3. Fresh air
This commodity is not only beneficial to the lungs, heart, and vessels. The corneas of your eyes also obtain their oxygen directly from the air. The reason for this? They do not have their own oxygen supply. Anyone that has to sit in a smoky and stuffy room should frequently relieve their eyes by getting some fresh air. Furthermore, permanent contact lens wearers should have a "glasses day" every now and then to give their eyes a rest.
Studies have finally been able to prove its explicitly: extended periods spent working on a PC and staring at the computer screen make the eyes very dry because we blink much less frequently. It is therefore important to regularly give your eyes a break from the screen when working on a computer. Look away from the screen and into the distance, close and open your eyes occasionally and make a conscious effort to blink. Eye Yoga – see our visual workout tips – can also be relaxing for your eyes. All of these tips will help to optimally distribute the eye's protective tear film.
The eyes are part of our bodies; that much is obvious. But that also means you should always wash your hands before touching or rubbing your eyes.
Anyone who likes to wear eye make-up should only use products that are allergy tested and free from preservatives. Products that irritate the eyes do so by assaulting the protective tear film on the cornea. At night, it is important to remember to remove any mascara, eyeliner, and eyeshadow from your eyelashes and eyelids.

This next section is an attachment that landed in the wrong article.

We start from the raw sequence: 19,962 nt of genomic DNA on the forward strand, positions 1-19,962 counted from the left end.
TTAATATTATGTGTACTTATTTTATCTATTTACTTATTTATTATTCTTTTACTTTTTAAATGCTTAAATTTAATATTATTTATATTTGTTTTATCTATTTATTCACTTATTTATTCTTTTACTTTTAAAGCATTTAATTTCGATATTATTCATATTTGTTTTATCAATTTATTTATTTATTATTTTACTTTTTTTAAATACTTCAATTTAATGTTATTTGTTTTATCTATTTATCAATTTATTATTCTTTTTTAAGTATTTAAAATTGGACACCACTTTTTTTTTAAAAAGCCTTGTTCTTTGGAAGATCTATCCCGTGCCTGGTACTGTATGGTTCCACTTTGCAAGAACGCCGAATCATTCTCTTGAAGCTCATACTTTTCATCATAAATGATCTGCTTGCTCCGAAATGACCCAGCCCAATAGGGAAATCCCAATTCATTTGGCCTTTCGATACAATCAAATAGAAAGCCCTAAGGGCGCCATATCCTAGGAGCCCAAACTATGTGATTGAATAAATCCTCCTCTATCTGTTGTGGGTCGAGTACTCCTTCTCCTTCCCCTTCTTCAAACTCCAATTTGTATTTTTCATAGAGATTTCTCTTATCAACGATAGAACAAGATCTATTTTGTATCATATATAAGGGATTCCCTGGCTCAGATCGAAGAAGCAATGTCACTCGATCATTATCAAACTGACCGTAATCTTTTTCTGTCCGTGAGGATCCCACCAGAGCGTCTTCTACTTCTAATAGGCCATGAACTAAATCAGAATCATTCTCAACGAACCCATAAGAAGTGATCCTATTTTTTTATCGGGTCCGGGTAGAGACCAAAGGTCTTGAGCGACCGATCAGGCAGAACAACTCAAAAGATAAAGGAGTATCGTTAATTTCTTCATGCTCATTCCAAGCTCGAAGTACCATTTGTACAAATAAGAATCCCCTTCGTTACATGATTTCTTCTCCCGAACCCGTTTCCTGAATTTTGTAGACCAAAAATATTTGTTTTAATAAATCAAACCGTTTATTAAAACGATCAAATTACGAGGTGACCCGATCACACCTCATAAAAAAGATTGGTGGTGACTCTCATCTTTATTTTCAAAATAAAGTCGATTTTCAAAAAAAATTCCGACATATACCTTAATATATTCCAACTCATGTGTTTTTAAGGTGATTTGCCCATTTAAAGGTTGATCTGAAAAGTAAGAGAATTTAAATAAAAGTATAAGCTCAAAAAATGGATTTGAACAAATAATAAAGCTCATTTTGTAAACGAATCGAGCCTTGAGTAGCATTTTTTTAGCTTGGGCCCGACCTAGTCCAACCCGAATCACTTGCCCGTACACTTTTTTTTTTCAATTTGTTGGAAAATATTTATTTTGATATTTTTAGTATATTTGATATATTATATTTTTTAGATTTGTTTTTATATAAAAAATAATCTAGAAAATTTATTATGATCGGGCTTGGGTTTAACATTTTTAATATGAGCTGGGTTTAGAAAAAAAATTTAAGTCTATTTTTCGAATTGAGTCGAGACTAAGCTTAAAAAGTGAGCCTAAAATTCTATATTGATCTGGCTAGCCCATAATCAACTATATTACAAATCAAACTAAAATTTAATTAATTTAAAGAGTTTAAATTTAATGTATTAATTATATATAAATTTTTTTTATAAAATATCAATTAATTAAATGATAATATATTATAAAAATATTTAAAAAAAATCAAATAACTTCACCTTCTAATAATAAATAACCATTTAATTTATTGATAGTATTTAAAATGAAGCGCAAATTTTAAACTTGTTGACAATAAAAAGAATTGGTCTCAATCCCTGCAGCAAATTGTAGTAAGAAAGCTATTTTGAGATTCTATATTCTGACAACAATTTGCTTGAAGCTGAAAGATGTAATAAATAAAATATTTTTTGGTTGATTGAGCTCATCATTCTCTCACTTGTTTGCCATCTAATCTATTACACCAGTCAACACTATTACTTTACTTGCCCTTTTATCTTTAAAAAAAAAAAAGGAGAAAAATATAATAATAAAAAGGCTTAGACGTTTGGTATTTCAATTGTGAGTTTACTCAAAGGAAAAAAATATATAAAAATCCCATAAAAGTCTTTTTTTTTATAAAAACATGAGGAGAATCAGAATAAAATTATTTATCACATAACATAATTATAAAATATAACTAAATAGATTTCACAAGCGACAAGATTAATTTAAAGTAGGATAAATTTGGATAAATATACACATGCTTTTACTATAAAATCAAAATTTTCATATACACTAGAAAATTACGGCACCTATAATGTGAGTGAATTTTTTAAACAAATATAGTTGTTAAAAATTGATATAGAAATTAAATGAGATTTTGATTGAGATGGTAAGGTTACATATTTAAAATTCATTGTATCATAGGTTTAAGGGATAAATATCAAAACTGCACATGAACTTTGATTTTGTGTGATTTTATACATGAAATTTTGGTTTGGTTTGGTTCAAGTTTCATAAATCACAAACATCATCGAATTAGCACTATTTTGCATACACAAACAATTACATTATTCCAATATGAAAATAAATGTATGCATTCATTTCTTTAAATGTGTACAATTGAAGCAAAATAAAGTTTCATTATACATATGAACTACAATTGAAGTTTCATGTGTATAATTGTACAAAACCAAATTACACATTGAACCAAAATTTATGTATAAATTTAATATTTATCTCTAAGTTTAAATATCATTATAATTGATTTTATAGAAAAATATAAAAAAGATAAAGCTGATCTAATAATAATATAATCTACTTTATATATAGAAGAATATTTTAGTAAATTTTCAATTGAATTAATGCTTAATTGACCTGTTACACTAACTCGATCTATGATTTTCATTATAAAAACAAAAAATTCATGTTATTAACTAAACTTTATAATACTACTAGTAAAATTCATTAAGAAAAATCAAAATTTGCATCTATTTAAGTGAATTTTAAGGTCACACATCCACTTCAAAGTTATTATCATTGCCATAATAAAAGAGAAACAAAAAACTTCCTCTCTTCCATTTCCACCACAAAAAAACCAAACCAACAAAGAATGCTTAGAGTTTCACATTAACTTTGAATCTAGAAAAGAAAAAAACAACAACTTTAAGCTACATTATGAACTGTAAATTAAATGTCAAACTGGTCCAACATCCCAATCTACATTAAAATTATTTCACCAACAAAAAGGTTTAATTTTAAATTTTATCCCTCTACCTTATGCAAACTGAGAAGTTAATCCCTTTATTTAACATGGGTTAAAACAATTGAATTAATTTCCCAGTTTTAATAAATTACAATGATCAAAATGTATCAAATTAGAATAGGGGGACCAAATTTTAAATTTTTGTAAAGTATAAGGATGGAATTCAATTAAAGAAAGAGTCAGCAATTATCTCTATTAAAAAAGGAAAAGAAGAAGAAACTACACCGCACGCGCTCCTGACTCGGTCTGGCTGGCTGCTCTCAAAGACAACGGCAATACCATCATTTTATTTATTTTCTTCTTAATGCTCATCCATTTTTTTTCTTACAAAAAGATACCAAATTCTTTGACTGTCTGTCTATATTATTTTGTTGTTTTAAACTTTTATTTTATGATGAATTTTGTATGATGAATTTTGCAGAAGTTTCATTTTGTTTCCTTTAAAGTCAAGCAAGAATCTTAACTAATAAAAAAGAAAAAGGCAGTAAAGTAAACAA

7. Eye creams
Anyone that uses eye creams should seek expert advice, because the products should not contain any oils that might enter the eye. These oils can disrupt the tear film and lead to allergies. Avoid applying face creams directly to the area around your eyes.
8. Foreign particles
Foreign particles can damage the sensitive cornea and cause the inner eye to become inflamed. But be careful: if a foreign particle punctures the cornea, this puncture closes itself. The damage can then no longer be seen outwardly. If you rub your eye in this condition, however, it can lead to small lesions and abrasions, so it is imperative that you consult an eye care professional. If necessary, your eye care professional will remove the foreign particle and prescribe medication to relieve the inflammation and pain.
9. Chemical burns
Chemical burns are most often caused by acids, alkaline substances, ink, and caustic lime. Such burns are the result of both a direct and indirect influence of heat. In both cases, a severe burning sensation is felt in the eyes which leads to spasmodic squinting of the eyelids. The following applies in all cases: do not rinse your eyes with tap water, as this is unsterile, and consult an eye care professional immediately.